Beyond the Big Five: 10 Alternatives to Safari in South Africa
South Africa is well known for its diverse wildlife. Animal enthusiasts from all over the globe jet in to Kruger National Park, armed with monstrously sized cameras, hoping to spot an elephant or a pride of lions. But while safari here is a magical experience, there’s more to South Africa than the Big Five. Here are our top suggestions for some great safari alternatives.
The wildflowers of Namaqualand
In spring (August to October), after a short burst of rain, the usually dry and arid landscapes of Namaqualand transform into a vibrant patchwork of colour as thousands upon thousands of flowers bloom across the mountainsides. To see the spectacle you’ll need to base yourself in Springbok, about five hours drive north of Cape Town, where Namaqua National Park is a popular viewing point. The spectacle changes daily, so be sure to call the ‘Flower Hotline’ on 071 320 7146 for up-to-date information on the blooming hotspots.
Hiking in the Drakensberg
Affectionately known as ‘The Berg’, the Drakensberg is a dramatic mountain range of towering plateaus that form a natural border between South Africa and neighbouring Lesotho. Not only does this area offer some of South Africa’s most spectacular scenery, but it’s also home to over 500 rock art sites created by the San Bushmen around 800 years ago. Hiking is the best way to see the sights, with trails ranging from an hour to two days, and some involving scrambles and precariously perched ladders over the rocks.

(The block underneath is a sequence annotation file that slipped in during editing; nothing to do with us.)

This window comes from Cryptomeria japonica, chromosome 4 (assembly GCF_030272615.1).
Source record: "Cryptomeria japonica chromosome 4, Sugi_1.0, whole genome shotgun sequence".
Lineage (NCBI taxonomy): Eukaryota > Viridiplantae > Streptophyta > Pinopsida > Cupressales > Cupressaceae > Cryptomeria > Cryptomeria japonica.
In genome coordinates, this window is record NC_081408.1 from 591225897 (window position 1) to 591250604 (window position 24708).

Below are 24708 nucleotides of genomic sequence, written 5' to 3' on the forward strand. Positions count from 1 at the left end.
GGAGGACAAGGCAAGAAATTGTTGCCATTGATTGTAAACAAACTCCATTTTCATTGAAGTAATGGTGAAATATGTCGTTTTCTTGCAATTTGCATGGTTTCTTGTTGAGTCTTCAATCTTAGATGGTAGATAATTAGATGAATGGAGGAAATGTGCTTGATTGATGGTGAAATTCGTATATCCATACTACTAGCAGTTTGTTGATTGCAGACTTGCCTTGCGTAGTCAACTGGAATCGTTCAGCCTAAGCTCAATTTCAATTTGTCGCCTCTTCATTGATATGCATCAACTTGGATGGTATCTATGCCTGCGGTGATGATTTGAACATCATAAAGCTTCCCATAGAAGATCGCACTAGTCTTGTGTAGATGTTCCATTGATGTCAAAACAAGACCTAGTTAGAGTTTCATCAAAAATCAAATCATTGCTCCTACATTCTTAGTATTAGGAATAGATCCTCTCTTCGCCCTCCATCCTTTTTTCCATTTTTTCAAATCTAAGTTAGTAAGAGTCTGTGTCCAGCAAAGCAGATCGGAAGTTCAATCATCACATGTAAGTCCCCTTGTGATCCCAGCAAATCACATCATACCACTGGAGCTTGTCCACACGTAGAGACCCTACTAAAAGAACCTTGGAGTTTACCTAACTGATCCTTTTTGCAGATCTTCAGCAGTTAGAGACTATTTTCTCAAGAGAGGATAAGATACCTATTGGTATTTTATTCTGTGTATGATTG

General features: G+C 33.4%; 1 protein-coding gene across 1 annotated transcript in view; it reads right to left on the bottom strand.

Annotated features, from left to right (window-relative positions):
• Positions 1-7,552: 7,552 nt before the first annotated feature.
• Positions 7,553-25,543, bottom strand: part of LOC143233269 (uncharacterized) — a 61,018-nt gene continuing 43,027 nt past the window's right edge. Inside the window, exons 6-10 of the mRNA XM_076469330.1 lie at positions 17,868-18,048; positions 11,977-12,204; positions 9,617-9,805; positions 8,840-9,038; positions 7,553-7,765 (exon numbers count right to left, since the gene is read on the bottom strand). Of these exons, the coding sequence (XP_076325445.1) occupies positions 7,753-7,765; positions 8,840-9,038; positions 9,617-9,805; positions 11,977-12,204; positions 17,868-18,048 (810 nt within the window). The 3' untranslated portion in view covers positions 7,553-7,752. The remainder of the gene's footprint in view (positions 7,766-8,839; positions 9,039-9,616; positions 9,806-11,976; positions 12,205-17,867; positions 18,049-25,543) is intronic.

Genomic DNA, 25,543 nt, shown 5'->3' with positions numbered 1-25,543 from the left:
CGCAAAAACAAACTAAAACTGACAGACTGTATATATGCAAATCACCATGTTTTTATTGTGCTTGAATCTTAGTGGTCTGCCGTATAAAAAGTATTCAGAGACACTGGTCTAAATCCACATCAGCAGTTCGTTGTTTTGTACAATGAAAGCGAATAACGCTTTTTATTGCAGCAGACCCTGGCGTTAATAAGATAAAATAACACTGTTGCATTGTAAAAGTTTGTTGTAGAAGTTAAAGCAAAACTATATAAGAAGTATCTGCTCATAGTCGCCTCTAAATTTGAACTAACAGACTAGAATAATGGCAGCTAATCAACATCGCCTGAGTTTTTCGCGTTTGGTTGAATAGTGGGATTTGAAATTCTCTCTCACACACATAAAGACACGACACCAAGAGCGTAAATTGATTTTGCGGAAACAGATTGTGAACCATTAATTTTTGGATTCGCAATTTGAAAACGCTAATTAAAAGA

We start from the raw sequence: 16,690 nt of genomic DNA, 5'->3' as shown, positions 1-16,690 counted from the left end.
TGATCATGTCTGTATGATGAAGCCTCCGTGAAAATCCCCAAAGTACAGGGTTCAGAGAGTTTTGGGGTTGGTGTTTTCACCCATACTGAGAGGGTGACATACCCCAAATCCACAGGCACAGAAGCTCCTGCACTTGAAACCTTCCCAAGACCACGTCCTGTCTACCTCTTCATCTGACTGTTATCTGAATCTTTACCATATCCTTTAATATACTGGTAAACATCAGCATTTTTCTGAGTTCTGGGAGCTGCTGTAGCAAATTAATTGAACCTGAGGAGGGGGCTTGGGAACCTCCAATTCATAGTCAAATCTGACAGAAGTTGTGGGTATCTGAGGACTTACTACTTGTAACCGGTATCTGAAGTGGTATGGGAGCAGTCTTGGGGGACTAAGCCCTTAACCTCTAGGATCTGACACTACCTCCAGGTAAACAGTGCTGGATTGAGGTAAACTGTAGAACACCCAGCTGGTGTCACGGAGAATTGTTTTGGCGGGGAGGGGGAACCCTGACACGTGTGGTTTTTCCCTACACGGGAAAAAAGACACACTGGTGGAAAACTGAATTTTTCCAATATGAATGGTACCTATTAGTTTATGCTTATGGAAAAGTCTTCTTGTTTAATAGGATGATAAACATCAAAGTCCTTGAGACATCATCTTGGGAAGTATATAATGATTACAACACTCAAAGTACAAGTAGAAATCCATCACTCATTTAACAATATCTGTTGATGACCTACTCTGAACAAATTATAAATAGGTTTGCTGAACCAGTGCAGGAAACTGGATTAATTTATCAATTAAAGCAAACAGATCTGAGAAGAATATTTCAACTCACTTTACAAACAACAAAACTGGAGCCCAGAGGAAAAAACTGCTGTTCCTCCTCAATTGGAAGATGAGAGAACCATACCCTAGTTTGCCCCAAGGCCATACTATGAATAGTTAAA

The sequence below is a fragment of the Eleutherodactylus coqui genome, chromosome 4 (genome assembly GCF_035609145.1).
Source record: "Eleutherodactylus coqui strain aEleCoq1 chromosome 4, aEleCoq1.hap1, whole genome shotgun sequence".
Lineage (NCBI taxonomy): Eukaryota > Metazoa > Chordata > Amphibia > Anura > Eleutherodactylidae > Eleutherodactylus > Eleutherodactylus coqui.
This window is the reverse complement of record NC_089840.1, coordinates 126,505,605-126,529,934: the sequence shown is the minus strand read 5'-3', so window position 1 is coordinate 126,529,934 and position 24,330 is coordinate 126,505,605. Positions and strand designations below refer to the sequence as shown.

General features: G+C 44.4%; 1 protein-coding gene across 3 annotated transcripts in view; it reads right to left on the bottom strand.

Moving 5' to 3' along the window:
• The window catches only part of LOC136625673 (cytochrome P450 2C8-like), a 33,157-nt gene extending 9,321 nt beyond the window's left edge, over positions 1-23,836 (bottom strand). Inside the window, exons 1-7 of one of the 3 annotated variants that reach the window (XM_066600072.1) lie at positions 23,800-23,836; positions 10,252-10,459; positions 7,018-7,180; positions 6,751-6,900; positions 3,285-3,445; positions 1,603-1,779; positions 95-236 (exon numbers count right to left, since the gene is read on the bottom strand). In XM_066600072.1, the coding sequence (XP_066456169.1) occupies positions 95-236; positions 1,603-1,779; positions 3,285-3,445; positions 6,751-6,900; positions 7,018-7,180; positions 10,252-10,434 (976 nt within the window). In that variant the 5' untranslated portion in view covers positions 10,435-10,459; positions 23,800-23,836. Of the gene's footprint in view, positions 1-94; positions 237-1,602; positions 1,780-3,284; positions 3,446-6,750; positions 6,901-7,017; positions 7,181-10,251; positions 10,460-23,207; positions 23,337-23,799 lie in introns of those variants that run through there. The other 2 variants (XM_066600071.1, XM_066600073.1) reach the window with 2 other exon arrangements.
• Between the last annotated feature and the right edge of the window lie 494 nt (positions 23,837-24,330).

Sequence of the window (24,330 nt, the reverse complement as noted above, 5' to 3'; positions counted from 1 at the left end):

South Africa produces some of the world’s finest wines, surely the perfect excuse to taste a tipple or two. The Cape Wine Route follows the vineyard trail and, if you are looking for a base for the night, then Stellenbosch and Franschhoek should be your first port of call. Stellenbosch’s leafy streets and handsome Cape Dutch architecture are the perfect accompaniment to an afternoon spent sampling the Merlot and Chenin Blanc.
The Cango Caves